When a relationship hurts to be in due to the toxicity of another, the only thing that will change will be you – a sadder, unhappier version of the person you started out as. You can try to be assertive and communicate your feelings about this treatment, but people like this will be hostile in their response and will likely hang up on you.
If they don't care about your feelings, then they will do whatever makes them feel superior. Before it gets to this, set a time limit in which you want to see change. Check in with yourself at the end of each week and write down how you feel. Have something concrete to look back on. It’s easier to let go if it’s clear over time that nothing has changed. It’s even easier if you can see that the only thing different is that the lights have gone out in you.
The signs might be subtle at first but they’ll be there. Soon, there will be a clear cycle of abuse, but you may or may not recognise it. Gossip is an etiquette rule many people don’t know they are breaking, and just one way that toxic people engage in relational aggression, a type of aggression in which one causes harm to another by damaging their relationships or social status. Toxic people often exclude people or encourage social ostracism, which can be very damaging to a person, often having psychological effects.
If this is familiar, you’re in a cycle of abuse.
If you have a person who is constantly jealous and envious and they have toxic tendencies, then of course they’re going to find problems with you no matter how hard you try. If you act in a trustworthy way, you deserve to be trusted. If you treat others with respect and kindness, then you expect (and deserve) to be treated the same way.
Anyone can get insecure now and then and could do with a little more kindness and reassurance but when the questions, accusations and demands are consistently unwarranted, and occur frequently as part of any communication without reason or just cause, it highlights the toxic person’s unhealthy jealousy and other issues. You can’t control those interpretations and feelings if they really want to think badly and feel like that, but you can control whether you let them 'punish' you for them.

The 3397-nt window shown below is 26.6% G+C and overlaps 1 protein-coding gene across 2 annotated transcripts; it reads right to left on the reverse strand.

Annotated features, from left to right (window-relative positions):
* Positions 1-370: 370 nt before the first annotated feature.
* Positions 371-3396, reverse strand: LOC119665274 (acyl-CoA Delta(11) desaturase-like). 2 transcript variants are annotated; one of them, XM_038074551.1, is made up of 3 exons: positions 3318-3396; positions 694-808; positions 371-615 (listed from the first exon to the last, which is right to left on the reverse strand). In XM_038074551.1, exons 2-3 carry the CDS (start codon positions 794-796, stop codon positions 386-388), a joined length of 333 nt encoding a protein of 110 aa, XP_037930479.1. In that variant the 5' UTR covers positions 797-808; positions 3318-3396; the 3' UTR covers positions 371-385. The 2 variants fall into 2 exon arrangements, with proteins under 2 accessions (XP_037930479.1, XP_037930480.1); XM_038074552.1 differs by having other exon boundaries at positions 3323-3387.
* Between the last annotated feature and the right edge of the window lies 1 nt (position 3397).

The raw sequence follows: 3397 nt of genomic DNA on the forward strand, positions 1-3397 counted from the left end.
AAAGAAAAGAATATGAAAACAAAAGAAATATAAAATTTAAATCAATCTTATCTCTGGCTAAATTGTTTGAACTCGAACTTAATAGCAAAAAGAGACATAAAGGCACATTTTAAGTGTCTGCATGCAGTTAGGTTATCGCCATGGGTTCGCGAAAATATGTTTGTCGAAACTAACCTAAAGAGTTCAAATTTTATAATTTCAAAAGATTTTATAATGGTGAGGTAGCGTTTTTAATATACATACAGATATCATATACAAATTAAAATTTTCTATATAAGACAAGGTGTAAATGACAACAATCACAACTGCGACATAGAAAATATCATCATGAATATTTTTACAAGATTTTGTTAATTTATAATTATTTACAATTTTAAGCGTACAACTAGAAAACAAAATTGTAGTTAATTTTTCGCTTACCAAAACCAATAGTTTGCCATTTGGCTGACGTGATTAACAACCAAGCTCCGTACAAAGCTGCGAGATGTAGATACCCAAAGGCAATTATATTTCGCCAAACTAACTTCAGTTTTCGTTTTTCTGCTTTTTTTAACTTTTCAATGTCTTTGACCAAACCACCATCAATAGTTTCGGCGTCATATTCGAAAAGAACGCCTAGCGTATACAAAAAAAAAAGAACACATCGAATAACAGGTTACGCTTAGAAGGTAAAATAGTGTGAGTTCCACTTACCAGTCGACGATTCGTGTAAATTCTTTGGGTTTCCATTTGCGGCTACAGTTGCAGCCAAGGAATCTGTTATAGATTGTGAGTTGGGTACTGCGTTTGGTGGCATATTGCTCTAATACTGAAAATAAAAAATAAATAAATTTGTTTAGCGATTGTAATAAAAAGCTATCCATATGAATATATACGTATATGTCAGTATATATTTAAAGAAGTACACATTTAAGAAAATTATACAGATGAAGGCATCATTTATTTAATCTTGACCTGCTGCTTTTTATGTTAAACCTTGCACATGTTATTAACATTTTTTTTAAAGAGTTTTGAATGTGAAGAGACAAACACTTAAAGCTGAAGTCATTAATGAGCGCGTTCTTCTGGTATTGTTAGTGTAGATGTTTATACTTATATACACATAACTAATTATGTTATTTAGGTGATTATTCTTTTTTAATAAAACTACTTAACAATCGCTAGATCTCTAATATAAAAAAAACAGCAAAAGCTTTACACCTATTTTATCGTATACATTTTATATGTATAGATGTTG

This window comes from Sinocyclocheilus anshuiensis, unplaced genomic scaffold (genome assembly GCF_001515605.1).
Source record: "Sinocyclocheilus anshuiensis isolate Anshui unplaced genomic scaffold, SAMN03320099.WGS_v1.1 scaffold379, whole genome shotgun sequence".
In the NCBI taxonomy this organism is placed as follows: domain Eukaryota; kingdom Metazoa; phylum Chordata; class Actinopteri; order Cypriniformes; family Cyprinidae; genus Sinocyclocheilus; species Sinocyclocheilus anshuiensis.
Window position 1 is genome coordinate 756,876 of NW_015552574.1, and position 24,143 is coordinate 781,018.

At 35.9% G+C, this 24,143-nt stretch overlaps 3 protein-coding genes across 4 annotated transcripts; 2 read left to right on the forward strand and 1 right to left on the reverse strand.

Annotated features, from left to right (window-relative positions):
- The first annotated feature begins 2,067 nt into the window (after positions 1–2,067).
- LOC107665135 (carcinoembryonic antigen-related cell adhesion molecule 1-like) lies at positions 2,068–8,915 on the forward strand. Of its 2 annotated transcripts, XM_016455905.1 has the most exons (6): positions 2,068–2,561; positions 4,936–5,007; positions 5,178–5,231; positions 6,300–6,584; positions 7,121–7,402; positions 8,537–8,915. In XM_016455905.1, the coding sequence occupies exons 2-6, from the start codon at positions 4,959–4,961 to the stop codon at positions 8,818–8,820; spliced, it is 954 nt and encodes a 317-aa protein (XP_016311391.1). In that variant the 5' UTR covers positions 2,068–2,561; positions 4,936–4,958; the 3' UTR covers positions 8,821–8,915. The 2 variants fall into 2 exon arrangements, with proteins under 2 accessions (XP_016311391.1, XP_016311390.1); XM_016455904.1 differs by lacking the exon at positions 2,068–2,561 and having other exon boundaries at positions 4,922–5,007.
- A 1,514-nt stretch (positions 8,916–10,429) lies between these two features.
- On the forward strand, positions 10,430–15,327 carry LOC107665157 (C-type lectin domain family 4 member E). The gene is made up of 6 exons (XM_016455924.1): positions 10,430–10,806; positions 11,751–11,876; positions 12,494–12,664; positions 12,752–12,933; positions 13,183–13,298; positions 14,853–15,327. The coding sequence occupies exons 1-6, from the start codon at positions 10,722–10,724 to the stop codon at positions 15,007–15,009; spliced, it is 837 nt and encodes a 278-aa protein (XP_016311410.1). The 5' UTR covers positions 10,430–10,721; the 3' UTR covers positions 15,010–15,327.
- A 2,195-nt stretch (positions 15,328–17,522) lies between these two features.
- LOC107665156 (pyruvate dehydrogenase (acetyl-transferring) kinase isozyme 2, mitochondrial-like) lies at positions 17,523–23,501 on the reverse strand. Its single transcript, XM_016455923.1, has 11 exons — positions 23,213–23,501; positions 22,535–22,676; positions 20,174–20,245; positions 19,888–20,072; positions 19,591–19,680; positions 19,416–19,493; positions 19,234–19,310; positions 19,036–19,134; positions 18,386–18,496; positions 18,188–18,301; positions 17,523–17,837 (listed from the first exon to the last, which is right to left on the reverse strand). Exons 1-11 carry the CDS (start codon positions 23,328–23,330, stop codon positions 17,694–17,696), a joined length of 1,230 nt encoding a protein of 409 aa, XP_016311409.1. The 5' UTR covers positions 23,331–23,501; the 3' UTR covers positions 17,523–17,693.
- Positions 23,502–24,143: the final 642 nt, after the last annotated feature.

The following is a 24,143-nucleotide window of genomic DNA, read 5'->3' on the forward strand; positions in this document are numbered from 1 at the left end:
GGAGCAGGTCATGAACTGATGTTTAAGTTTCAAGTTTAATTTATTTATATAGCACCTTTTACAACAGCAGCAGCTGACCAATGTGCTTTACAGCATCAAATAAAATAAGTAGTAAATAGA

These people will always have problems that are bigger than yours. When you're sick, they're sicker. When you're exhausted from working hard every day, they insist they worked longer. They are very firmly fixed in a victim mindset, and you'll always be the supporter and never the supported. There's only so long that you can keep drawing on your emotional reserve if there's nothing coming back. A one-way street isn't a relationship. It's an energy sap and a massive waste of time.
If you ever get the feeling that you can only have a positive relationship with someone you care about when the timing is ‘right’ that’s a symptom of a conditional relationship. When someone only gives you time, care, friendship or love in certain circumstances, or at certain times of your life that makes them feel comfortable with it, then it’s completely unreliable and the person isn’t someone who is always going to be there for you.
You might notice at other times when you’ve experienced positive personal growth or have embarked on a new project or career and they responsively withhold their care, time, friendship or love hostage from you, or even verbally abuse you about your personality or intelligence without provocation, that you begin to unconsciously draw conclusions about that new set of circumstances. Sadly, a person who does this to another person is conditional and if you do anything worthwhile and make good decisions, and personally grow, they will punish you for it.
Don’t expect that person will ever be there for you. Perhaps they’ll be nice to you again if your life suddenly went off the rails somehow because that would make them feel superior to you. Then they’ll want to know you because they can feel secure and important in the relationship by giving you sympathy. If this is support, then don’t bother. Why would you want to be rewarded for stuffing up your life, and punished for anything positive? Do you think that would make you a better person?
The toxic person in your life might not fit one or two specific categories like these, but might be a mix of all of them.
Whatever the unique combination, toxic people are soul destroying. They won’t do what it takes to climb out of their own toxic circumstances so they resentfully try to drag you down instead. It’s sad, especially when it’s someone you care about. For those on the receiving end of it, it is important to step back and see it for what it is.
While many say it’s important to see the good in everything and everyone, I have learned over time that it’s more important to see the truth in everything and everyone. That’s part of survival and in your life, your number one priority is to survive and thrive because no one else will make that happen for you. It's important to put things in perspective and understand what you’re dealing with, so you can make good decisions.